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Preparing for Ofsted


Bin the SEF!


Chris Quigley Specialist in primary education, trainer and author


“Business as usual.” That’s what Ofsted want to see when they inspect your school, according to Mike Sheridan – one of its regional directors. The message is very clear: Please don’t prepare for inspection. This is an extremely important message in many ways, not least because it increases workload. Carrying out specific preparations solely for Ofsted increases the workload of already busy teachers and leaders and, in the view of Ofsted, “Is a waste of valuable time that could be better spent teaching children.”


Perhaps one of the biggest burdens preparing for inspection creates, from a school leader’s point of view, is the dreaded Self Evaluation Form (SEF). However, according to Ofsted’s Myth Busting site, this is not required. Moreover, there is not even a requirement to use the Ofsted framework to evaluate your school:


“Ofsted does not require self– evaluation to be graded or provided in any specific format. Any assessment that is provided should be part of the school’s business processes and not generated solely for inspection purposes.”


Is it, therefore, time to bin the SEF?


Self evaluation is, in itself, a useful process. It helps school leaders to understand two things: How well pupils do and why that is. In other words, outcomes and how–comes. Ofsted’s grading system, however, has limited use to schools. The grade ‘good’ doesn’t really mean anything other than ‘effective’ and effectiveness looks different in every school. There is, therefore, no universal ‘good’. The Ofsted grades are designed for parents to assure them their child goes to a good or better school, but ‘good’ in a small rural village school is not necessarily the same as ‘good’ in a large inner–city urban school. By over focusing on preparation for Ofsted, schools may be lured into the misapprehension that there is a check–list of what Ofsted looks for in a good school. This is a myth: Ofsted doesn’t look ‘for’ anything in particular. Instead it looks ‘at’ what schools are doing and judges its effectiveness.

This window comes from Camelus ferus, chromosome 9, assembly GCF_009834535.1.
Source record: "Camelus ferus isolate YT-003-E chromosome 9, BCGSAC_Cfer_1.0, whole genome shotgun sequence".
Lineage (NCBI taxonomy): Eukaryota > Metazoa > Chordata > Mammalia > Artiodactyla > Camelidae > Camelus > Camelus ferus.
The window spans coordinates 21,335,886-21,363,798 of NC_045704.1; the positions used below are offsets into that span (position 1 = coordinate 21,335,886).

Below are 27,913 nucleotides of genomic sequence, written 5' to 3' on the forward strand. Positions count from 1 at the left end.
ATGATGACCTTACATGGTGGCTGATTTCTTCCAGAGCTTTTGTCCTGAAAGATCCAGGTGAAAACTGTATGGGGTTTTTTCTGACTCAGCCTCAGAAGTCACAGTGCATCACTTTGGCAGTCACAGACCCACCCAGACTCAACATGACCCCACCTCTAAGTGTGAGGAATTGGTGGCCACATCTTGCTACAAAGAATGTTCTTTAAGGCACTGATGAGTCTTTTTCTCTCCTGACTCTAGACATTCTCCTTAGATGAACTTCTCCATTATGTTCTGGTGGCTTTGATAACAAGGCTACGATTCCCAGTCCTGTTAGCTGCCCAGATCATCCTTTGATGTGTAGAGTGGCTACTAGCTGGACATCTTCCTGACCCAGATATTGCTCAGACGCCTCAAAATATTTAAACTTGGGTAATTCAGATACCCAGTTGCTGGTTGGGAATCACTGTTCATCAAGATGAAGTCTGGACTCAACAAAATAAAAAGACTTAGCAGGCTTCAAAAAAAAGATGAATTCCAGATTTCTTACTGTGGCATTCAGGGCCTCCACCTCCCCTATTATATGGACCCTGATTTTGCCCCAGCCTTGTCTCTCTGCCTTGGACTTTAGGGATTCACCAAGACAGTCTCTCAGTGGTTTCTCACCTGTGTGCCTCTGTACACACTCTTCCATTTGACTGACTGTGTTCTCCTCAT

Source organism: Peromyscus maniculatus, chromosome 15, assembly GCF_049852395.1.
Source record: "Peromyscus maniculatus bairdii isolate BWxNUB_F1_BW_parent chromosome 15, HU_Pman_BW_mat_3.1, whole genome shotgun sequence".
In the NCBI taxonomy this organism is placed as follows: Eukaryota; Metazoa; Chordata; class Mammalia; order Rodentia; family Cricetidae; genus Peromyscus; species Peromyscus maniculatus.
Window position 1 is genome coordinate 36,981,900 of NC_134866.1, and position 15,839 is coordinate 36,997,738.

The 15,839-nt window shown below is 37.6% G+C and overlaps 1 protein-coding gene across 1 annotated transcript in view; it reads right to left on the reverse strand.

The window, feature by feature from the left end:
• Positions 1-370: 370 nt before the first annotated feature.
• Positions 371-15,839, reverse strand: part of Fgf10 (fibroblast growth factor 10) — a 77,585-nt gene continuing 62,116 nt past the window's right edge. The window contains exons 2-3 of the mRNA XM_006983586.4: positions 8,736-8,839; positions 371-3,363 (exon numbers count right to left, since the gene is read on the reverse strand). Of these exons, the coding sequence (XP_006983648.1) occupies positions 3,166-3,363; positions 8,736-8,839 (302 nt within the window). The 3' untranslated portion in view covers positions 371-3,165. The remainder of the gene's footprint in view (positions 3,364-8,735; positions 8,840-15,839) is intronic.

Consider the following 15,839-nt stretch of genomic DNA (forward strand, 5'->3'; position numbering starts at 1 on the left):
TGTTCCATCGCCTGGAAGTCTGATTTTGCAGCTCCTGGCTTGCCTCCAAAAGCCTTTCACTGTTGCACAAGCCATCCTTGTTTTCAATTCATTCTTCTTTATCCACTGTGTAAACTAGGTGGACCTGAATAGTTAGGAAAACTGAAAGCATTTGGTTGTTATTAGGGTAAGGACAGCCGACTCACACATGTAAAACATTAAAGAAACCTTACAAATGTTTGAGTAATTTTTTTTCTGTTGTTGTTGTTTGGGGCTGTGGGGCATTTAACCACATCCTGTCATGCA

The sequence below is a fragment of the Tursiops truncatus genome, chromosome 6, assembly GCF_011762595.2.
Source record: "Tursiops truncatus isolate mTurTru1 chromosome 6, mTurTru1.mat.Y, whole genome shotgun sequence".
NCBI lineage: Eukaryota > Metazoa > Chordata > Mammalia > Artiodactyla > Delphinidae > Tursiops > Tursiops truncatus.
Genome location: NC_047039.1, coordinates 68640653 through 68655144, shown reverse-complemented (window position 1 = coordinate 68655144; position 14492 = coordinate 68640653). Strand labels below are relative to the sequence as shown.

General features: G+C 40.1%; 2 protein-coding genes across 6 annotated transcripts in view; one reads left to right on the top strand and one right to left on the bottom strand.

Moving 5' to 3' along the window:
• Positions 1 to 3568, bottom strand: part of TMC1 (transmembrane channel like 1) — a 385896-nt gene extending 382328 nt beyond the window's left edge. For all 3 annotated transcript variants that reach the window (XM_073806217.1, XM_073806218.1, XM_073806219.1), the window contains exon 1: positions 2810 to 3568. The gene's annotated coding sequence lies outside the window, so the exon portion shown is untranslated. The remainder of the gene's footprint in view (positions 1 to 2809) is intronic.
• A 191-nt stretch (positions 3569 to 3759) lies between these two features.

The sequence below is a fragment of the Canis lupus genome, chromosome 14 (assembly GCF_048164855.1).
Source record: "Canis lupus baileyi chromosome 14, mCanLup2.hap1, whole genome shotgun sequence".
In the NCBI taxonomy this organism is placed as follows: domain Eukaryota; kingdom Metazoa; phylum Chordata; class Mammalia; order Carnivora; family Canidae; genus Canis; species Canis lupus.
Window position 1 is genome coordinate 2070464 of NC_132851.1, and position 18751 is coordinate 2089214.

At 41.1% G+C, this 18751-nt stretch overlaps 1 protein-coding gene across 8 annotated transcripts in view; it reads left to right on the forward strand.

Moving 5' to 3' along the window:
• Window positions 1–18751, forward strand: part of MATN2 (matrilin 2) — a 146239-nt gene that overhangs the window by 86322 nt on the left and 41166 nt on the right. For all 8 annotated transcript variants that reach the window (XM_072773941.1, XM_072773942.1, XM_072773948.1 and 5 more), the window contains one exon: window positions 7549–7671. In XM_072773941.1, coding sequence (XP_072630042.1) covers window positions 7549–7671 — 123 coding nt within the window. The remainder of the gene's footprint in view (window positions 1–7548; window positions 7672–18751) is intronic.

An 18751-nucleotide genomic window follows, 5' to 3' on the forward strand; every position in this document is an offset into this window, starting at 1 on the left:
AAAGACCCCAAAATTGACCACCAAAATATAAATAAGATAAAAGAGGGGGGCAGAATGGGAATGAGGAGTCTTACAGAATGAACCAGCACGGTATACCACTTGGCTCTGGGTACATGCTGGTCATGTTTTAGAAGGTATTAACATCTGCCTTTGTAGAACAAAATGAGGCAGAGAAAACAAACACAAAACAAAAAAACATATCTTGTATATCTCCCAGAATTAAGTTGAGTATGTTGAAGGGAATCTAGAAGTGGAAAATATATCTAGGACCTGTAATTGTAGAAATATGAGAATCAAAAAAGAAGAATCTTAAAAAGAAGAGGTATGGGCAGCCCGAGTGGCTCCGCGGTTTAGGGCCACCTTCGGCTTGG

16


To self–evaluate in a more useful and informative way, I have created a series of eight ‘leadership lenses’ for leaders to look through and explore the key reasons why outcomes are as they are and what will improve them. Instead of Ofsted grades I use a system called Magic Quadrants®


. High


clarity Low


expertise Expertise Low


clarity Low


expertise The Magic Quadrants® Low


clarity High


expertise use two axes


to form the quadrants: clarity and expertise. Leaders are asked to judge each indicator on each axis and this provides a visual and informative picture of effectiveness. The ‘magic’ comes from what it tells leaders. If there is low clarity, professional development, debate and discussion should be the action taken; if there is low expertise, training should be the action.


High


clarity High


expertise


Clarity


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